The Navajo Nation has reported almost 10,000 cases of the coronavirus despite boasting a population of just 173,000, but things are finally starting to slow down. 

Navajo authorities reported no new cases for the first time in six months last Tuesday and there have now been more than 7,100 recoveries in the region. 

Ryan explained that Navajo authorities have been crucial to this, taking encouraging and decisive steps to control the spread of the virus. 

"They're going in the right direction," Ryan said. "When they were handing out food, they were educating the people; they were supplying masks; they were supplying signs in English and in Navajo.

"It was really important to distribute signs in Navajo. Some of the elders didn't have the English to understand the signs, but now they can understand them." 

One of the most common causes for the uncommonly high infection rate in the Navajo Nation, according to Ryan, was the Navajo culture of physically calling upon relatives rather than ringing them. 

Ryan told IrishCentral in May that a significant number of Navajo people prefer to physically call on their loved ones because the region is so remote and because WiFi and cell phone service are practically non-existent. 

However, he said that Navajo authorities have taken steps to reduce these social interactions. 

He said that authorities educated citizens not to visit sick relatives and attempted to confine outbreaks to single households. 

"The Navajo Department of Health put people who contracted COVID in isolation, but they also contacted family members and educated them on the signs and symptoms to look out for."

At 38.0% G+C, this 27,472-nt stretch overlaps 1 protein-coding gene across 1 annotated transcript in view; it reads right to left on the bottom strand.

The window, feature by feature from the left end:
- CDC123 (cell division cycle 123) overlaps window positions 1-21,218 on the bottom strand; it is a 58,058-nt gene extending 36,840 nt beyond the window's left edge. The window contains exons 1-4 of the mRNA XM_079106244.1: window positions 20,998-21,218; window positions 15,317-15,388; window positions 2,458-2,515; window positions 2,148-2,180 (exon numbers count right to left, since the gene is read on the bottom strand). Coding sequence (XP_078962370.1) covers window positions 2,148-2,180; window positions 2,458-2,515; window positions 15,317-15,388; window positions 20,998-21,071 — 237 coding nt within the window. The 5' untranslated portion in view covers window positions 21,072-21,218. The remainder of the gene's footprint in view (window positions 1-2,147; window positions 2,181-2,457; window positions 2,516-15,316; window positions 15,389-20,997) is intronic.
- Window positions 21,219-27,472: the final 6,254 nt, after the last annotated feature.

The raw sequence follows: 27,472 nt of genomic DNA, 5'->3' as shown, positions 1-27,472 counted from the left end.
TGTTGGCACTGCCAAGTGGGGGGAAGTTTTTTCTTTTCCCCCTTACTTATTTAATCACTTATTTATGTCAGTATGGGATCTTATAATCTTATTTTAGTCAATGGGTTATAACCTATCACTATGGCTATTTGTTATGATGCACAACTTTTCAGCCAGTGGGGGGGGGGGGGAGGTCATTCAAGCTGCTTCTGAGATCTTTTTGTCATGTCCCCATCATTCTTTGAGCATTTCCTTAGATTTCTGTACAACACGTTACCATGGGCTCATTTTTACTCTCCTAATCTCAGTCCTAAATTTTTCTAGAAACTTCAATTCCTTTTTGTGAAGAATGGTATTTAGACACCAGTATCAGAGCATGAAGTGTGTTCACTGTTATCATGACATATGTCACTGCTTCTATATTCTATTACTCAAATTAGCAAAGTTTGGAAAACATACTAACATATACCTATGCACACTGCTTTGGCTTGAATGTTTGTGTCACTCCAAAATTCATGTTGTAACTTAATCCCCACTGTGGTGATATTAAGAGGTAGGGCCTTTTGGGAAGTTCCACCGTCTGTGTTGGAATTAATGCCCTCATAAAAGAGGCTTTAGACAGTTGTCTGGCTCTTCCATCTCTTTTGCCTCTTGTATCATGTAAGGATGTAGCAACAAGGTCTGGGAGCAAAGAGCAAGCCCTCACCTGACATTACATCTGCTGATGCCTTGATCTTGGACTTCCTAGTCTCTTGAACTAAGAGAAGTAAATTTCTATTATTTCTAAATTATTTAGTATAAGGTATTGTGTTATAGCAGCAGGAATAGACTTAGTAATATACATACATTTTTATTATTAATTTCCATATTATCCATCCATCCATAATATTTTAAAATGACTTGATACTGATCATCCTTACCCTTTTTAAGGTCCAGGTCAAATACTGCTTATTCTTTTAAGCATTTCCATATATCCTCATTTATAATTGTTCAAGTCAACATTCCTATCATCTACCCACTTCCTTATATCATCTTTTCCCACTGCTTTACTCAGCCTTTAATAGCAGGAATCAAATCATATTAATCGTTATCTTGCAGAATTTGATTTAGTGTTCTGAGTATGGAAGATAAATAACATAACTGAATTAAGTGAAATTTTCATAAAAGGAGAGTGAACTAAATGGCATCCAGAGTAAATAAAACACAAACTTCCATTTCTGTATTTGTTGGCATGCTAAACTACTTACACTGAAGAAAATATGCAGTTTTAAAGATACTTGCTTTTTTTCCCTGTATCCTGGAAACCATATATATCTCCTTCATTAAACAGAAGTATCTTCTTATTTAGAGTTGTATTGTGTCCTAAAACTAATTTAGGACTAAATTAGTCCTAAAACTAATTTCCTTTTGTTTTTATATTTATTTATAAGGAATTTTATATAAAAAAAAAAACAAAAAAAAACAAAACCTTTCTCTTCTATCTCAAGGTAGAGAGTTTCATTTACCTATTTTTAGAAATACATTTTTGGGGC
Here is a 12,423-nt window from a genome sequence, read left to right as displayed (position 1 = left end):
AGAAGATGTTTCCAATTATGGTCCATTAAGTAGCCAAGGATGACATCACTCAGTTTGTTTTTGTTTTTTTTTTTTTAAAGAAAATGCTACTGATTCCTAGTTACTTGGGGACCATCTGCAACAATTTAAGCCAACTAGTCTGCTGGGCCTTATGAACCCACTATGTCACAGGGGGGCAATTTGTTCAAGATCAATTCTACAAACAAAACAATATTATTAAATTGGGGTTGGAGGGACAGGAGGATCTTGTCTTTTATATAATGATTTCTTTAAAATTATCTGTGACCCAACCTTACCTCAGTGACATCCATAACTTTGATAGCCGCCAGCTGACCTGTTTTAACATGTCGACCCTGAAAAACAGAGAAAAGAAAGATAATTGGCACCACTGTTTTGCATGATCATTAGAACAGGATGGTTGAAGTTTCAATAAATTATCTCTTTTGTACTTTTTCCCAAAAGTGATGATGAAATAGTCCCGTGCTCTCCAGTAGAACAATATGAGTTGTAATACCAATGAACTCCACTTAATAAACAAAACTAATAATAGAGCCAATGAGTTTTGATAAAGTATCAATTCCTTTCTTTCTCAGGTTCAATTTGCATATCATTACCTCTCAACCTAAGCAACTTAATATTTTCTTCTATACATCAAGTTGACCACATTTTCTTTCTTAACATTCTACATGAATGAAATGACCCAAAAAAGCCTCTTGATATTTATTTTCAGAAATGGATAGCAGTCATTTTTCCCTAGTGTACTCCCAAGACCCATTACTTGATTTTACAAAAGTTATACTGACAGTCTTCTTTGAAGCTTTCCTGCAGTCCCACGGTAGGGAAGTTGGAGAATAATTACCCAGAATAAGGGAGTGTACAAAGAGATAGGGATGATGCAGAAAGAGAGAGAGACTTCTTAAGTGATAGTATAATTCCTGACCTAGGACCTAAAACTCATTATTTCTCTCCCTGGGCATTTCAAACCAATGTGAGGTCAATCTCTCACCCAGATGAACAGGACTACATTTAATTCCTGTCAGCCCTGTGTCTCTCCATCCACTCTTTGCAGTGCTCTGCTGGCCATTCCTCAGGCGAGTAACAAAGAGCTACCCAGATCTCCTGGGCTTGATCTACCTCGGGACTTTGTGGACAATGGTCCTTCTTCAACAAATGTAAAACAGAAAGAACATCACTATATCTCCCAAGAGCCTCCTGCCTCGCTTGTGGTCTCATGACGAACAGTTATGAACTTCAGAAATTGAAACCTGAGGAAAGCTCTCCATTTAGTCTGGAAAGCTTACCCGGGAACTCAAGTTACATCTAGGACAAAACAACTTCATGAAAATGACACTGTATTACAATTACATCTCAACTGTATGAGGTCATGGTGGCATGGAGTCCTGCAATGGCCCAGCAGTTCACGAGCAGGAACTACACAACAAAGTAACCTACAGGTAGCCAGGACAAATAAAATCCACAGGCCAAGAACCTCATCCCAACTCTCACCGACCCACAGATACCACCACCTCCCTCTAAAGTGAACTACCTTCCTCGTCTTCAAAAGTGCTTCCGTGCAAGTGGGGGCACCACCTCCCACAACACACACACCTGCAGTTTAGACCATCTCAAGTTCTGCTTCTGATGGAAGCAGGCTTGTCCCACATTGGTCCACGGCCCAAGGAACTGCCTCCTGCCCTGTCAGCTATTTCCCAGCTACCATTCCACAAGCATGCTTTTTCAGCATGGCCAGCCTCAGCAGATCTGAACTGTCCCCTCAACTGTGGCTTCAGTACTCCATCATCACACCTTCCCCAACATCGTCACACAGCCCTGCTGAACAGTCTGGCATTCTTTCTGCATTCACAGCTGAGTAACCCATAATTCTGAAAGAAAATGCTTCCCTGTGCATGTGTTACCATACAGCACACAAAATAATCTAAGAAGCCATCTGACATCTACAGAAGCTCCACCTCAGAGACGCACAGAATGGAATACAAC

Ryan also commended President Jonathan Nez, President of the Navajo Nation, for his decisive leadership during the pandemic. 

"He's been very vocal. He focuses on the positives too. A lot of our media focus on the negatives, but he insists on talking about recovery rates rather than new infections to boost morale."

15 new cases, 7,177 recoveries, and no recent deaths related to COVID-19 as 32-hour partial weekend lockdown begins

— Navajo Nation President Jonathan Nez (@NNPrezNez) September 13, 2020

President Nez has also implemented weekend lockdowns in the Navajo region to prevent citizens from traveling to large cities like Phoenix or Flagstaff for the weekend and then bringing the virus back into the reservation. 

These measures have helped to greatly reduce the spread of the virus. 

Ryan, however, said that the Navajo Nation was apprehensively planning for a difficult winter. 

Winters are particularly harsh in the Navajo region, with heavy snowdrifts commonly making many roads impassable, leaving citizens without essential supplies. 

"They don't have a lot of snowplows and some of their houses are more than a mile down a dirt road. So, even getting from their house to the main road can be a real problem, and then getting from the main road to the store is another difficulty. 

"Some of them might be stuck at home for a month or two before they see anybody." 

For many, getting water will be a real issue over the winter months. 

"The rivers are dry during the summertime and frozen during the winter. It's kind of a catch 22. A lot of them have water for irrigation, but it's not the same as drinking water." 

There is now a push to get as many essential supplies as possible to Navajo citizens in the coming two months, Ryan said, or else the Native American reservation could be facing into yet another crisis at the turn of the year.